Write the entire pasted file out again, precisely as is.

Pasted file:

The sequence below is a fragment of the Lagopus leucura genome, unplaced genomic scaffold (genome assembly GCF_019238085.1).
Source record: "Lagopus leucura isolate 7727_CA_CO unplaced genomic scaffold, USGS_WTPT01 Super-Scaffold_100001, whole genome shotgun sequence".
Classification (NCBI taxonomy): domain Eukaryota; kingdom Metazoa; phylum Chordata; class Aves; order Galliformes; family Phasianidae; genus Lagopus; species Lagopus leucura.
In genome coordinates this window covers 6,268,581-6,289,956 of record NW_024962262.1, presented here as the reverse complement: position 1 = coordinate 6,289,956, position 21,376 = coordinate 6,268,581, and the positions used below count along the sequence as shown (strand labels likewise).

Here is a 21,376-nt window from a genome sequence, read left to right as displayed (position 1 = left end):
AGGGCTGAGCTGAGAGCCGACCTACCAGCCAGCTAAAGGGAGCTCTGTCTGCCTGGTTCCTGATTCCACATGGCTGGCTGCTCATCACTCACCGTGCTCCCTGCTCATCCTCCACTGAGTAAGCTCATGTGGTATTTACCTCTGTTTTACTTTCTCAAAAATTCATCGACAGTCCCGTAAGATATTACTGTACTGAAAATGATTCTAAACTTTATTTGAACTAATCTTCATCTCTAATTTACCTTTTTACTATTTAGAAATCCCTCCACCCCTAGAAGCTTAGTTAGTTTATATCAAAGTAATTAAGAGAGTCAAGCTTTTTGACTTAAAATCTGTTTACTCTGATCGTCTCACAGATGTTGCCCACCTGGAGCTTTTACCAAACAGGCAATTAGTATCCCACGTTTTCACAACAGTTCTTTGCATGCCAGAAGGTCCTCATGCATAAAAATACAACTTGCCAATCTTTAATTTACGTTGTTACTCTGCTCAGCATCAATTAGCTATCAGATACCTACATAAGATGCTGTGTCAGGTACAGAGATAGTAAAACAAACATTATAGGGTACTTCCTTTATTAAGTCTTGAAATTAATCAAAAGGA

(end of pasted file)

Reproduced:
The sequence below is a fragment of the Lagopus leucura genome, unplaced genomic scaffold (genome assembly GCF_019238085.1).
Source record: "Lagopus leucura isolate 7727_CA_CO unplaced genomic scaffold, USGS_WTPT01 Super-Scaffold_100001, whole genome shotgun sequence".
Classification (NCBI taxonomy): domain Eukaryota; kingdom Metazoa; phylum Chordata; class Aves; order Galliformes; family Phasianidae; genus Lagopus; species Lagopus leucura.
In genome coordinates this window covers 6,268,581-6,289,956 of record NW_024962262.1, presented here as the reverse complement: position 1 = coordinate 6,289,956, position 21,376 = coordinate 6,268,581, and the positions used below count along the sequence as shown (strand labels likewise).

Here is a 21,376-nt window from a genome sequence, read left to right as displayed (position 1 = left end):
AGGGCTGAGCTGAGAGCCGACCTACCAGCCAGCTAAAGGGAGCTCTGTCTGCCTGGTTCCTGATTCCACATGGCTGGCTGCTCATCACTCACCGTGCTCCCTGCTCATCCTCCACTGAGTAAGCTCATGTGGTATTTACCTCTGTTTTACTTTCTCAAAAATTCATCGACAGTCCCGTAAGATATTACTGTACTGAAAATGATTCTAAACTTTATTTGAACTAATCTTCATCTCTAATTTACCTTTTTACTATTTAGAAATCCCTCCACCCCTAGAAGCTTAGTTAGTTTATATCAAAGTAATTAAGAGAGTCAAGCTTTTTGACTTAAAATCTGTTTACTCTGATCGTCTCACAGATGTTGCCCACCTGGAGCTTTTACCAAACAGGCAATTAGTATCCCACGTTTTCACAACAGTTCTTTGCATGCCAGAAGGTCCTCATGCATAAAAATACAACTTGCCAATCTTTAATTTACGTTGTTACTCTGCTCAGCATCAATTAGCTATCAGATACCTACATAAGATGCTGTGTCAGGTACAGAGATAGTAAAACAAACATTATAGGGTACTTCCTTTATTAAGTCTTGAAATTAATCAAAAGGA